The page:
22 Oct 2009 7 am eastern

Dirty Little Secret of Success

Zeldman

A longing for love and approval. That’s the dirty little secret of success.

Yes, you must make something people want. Of course, you must improve and extend it. Certainly, you must give 110% where customer satisfaction is concerned. Definitely, you must convert your customers to evangelists. All of that is true, always has been and will be.

BUT.

But you won’t be able to do those things, not really, not all the way, not as they must be done, unless there is a brokenness in you that continually craves attention and affection you somehow missed out on.

You have to have been abandoned, betrayed, ridiculed, unsupported at some point when you needed it most.

This sounds terrible and it is. But it’s the facts.

A contented person with a whole heart, who has never doubted for a moment that she is loved by God and the universe, should not bother trying to succeed as a creative entrepreneur. She should get a job working for someone else, turn it off at 6:00 PM, and come home to the people who love her.

Only a restless, broken heart can drive you to do what is necessary.

And that’s how to succeed in business without really crying.

Filed under: business, Career, glamorous

147 Responses to “Dirty Little Secret of Success”

  1. J. Adam Moore said on

    Preach it! Don’t forget that you also need the arrogance to believe you will succeed in the first place and that you deserve other people’s love and attention. Darn it! Now I wish I was successful so people would love me. :(

  2. Amateur Blogger said on

    Only a restless, broken heart can drive you to do what is necessary.

    Brilliant. Enough said.

  3. Gilbert said on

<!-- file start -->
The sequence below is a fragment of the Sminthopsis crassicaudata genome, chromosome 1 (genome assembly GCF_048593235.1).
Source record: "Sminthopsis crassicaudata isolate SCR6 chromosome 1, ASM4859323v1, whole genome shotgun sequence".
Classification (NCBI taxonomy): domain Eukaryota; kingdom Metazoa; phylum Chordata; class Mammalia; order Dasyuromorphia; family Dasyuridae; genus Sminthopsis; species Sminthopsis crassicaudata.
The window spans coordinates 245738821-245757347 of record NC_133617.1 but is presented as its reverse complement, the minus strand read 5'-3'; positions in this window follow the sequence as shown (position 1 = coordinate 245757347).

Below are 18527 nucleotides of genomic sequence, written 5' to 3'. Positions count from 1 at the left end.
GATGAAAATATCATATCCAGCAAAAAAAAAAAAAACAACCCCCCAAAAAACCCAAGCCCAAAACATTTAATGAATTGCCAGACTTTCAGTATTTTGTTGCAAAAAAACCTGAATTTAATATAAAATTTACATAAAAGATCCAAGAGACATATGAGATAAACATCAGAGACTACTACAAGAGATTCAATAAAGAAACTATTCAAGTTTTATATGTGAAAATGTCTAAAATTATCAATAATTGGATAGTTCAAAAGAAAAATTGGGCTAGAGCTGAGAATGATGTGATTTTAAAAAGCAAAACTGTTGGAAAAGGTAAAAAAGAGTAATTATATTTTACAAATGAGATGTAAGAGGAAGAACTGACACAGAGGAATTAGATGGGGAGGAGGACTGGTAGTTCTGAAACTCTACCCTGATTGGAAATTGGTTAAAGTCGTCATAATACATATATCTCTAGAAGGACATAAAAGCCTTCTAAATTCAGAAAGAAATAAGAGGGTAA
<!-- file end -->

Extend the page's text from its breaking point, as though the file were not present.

Wow bold statement… but probably very true.

  4. Zeeshan said on

    Well said ! a restless state of mind has more chances to take risks as nothing to loose ideology works which a contented person might not and as business is all about taking the risk and hoping it works out great.

  5. John said on

    Says the guy going through a divorce. Seems a pretty cynical outlook.

  6. Ryan Brunsvold said on

    So that’s why my inner voice compels me to annually attend AEA. Knowing is half the battle. ;)

  7. Jason O'Brien said on

    I partly agree, because I think it describes me. However, as an absolute statement I think it’s wrong. What you’re saying is that someone who has found peace (or enlightenment, nibbana, nirvana… whatever) can’t be an entrepreneur (the creative part is redundant… no matter what kind of entrepreneur you are you have to be creative to be truly successful), and I think as a fundamental statement that’s missing the mark. Someone who has found theoretical enlightenment should see the inherit beauty of everything and thus be in a better position to communicate it than someone who has an inherit “brokenness” and a potentially distorted view of reality.

    Of course, I would say that more people fall into the “broken” category than in the “enlightened” category, but I know that the latter exists.

  8. Robert Banh said on

    So true. It’s easier to take risks when you’re broken.

  9. kunter ilalan said on

    You mean PSYCHO MOD.. I think I’m understanding it better now :s

    Yet, I fail to see any guts heart possibly existing on that “female” ..err .. whatever. Feeling irresponsible towards your own art, craft, colleagues, business, the real people other than you… sounds “too sour” to me

    regards;

    p.s. SHARE WITH THE CLASS :-D that is LIVE that is succeeding without being mean and spreading positive radiation – you see? I loved that in a matter of seconds just seeing the SUBMIT BUTTON – that “successful” female shall keep returning to a home where she’s being loved until the retirement. Then she’d be told how ugly she had been

  10. Simon Ljungberg said on

    I agree with Jason O’Brien.
    I’m never as creative as when I feel happy and satisfied with my life.

    I’m not saying I’m “unbroken”. Because I certainly haven’t reached enlightenment. However I am doing pretty well right _AND_ I feel loved by the universe ;)

  11. Ryan Brunsvold said on

    I believe the moral of the story here is that you have to want something so bad that you’ll put yourself though damn near anything to get it. Being happy, relaxed, and at ease with yourself isn’t very conducive to being a hard-nosed bastard who’ll stop at nothing.

    Great post, Papa Web.

  12. Alan Bristow said on

    Another truth from Mr Zeldman, this one makes me feel better about myself too :) Thanks Jeffrey.

  13. Jason Robb said on